The one thing about reading the Bible that has really taken me by surprise is how odd it is. Growing up Catholic, I was told that the Bible (like religion generally) was a perfect example of love, mercy and justice. Even after I lost my faith, I still presumed that the Bible a collection of stories that were created to teach lessons and that there was always a moral to the story (like children’s TV). But reading the Book of Genesis, I can’t make any sense of the stories. They seem to be a random collection of murder, rape, incest and senseless cruelty. Neither God nor humans seem to act with any logic or reasoning, the most bizarre things happen without explanation. Continue reading
If there is a general theme of the early chapters, it is that no one’s plans work out. God’s plan for humanity (whatever it was) is foiled as are human ones. Nothing seems to work for anyone and God himself regrets the entire project of creating humans. It reminds of the quote from a Robert Burns poem that “the best laid plans of mice and men, often go awry”, which is also the inspiration for one of my favourite books, Of Mice And Men by John Steinbeck. But I digress.
So Genesis 2 starts with Continue reading
So I think the first page of the Bible is as good as place as any to begin. Chapter 1 of Genesis is probably the best known part of the Bible and most people could tell you that it’s about how God created the world in seven days. Continue reading
The Bible is probably the most influential book on Western civilisation and is the foundation of the world’s largest and most powerful religion. It also has had a major influence on the laws, cultures and traditions of the West, even down to many names and sayings that come from the Bible. However, the Bible is one of those books that is frequently talked about but rarely read, even by religious people. This leads to a great deal of confusion about the nature of God, religion and society in general. The few who do read it are mostly Evangelical Christians and read it from a biased angle that cannot view God as anything less than perfect.
As an Atheist, I hope to offer a different and more critical view. Unlike most, I will not accept everything I read as true or justifiable, but instead examine whether or not the Bible can really be described as “The Good Book”. Continue reading
So I’ve been reading libertarian literature lately, which unsurprisingly glorifies the free market as the solution to all of the world’s problems. Some even take this to its extreme and argue that even police and courts should be privatised and replaced with the free market like doctors and dentists. These Libertarians/Anarcho-Capitalists (the water is a bit muddied between them) are quite vague on what would replace the state (like all utopians they spend far more time denouncing the present than describing the future). The general theme is that security would be like insurance, you pay a fee to a company in exchange for protection. This private police would patrol the streets and solve crimes committed against their clients. In order to retain your business, the company will have to provide the best possible service. Competition will keep the companies honest and prevent warlords or gangs from exploiting the opportunity.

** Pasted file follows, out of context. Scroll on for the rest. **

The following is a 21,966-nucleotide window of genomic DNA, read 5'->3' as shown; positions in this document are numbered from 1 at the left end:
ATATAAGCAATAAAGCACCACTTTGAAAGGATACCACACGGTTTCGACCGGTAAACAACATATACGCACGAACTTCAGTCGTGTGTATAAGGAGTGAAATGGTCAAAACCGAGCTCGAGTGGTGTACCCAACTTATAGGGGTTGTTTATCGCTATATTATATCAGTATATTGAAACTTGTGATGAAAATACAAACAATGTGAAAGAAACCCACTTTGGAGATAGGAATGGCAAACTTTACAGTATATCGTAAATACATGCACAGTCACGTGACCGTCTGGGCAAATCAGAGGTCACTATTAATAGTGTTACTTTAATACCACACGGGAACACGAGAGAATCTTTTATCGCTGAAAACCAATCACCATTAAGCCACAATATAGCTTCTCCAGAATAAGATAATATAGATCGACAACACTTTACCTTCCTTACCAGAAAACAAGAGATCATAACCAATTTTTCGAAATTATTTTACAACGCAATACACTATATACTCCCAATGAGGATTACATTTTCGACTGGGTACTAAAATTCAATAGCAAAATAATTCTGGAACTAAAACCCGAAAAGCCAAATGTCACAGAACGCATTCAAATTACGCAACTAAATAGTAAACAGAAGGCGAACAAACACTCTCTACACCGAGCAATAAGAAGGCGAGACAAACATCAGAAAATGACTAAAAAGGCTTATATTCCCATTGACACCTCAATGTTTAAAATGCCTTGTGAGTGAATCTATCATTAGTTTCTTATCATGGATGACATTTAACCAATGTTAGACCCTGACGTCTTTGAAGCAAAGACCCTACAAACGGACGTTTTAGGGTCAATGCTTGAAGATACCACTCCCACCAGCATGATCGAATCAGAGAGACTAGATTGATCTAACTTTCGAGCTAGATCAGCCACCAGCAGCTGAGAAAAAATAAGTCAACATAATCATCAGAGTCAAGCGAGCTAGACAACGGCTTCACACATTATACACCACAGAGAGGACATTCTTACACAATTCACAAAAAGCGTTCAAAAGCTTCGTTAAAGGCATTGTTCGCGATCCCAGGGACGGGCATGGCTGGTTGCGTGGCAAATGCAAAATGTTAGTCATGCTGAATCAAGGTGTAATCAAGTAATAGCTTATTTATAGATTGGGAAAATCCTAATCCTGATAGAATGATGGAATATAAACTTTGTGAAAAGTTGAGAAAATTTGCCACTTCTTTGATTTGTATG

However, there is a major problem with this theory. It has never actually happened. Continue reading
While reading Rothbard recently, I came across an unusual claim of his. He used the example of Ancient Ireland as an example of a libertarian, even anarchist-capitalist society. In fact, it’s the only example he used of libertarian policies actually being put into practice. As someone with a deep interest in my (Irish) history, this struck me as odd. No Irish historian has ever claimed Celtic Ireland was a libertarian society in full or even in part, this claim is only made by Rothbard and a few other libertarian bloggers. So while the internet is full of claims that Ireland was stateless for 2,000 years, (Gerard Casey is a lecturer in my old college of UCD. The video fails to mention that he is a philosopher not a historian. He was also the founder of the Christian Solidarity Party, the most conservative Catholic party in Irish politics, which I would have thought was in conflict with libertarianism) or even 9,000 years (this blog literally takes a blank space and presumes it was anarchist) the evidence doesn’t support this claim. Continue reading
Continuing on from yesterdays post, I have been sharing articles from The North American Review about Esperanto from 1906-9. These offer a fascinating insight into the movement in its early days and the hopes and dreams of its early advocates. Let’s continue this walk through history. Continue reading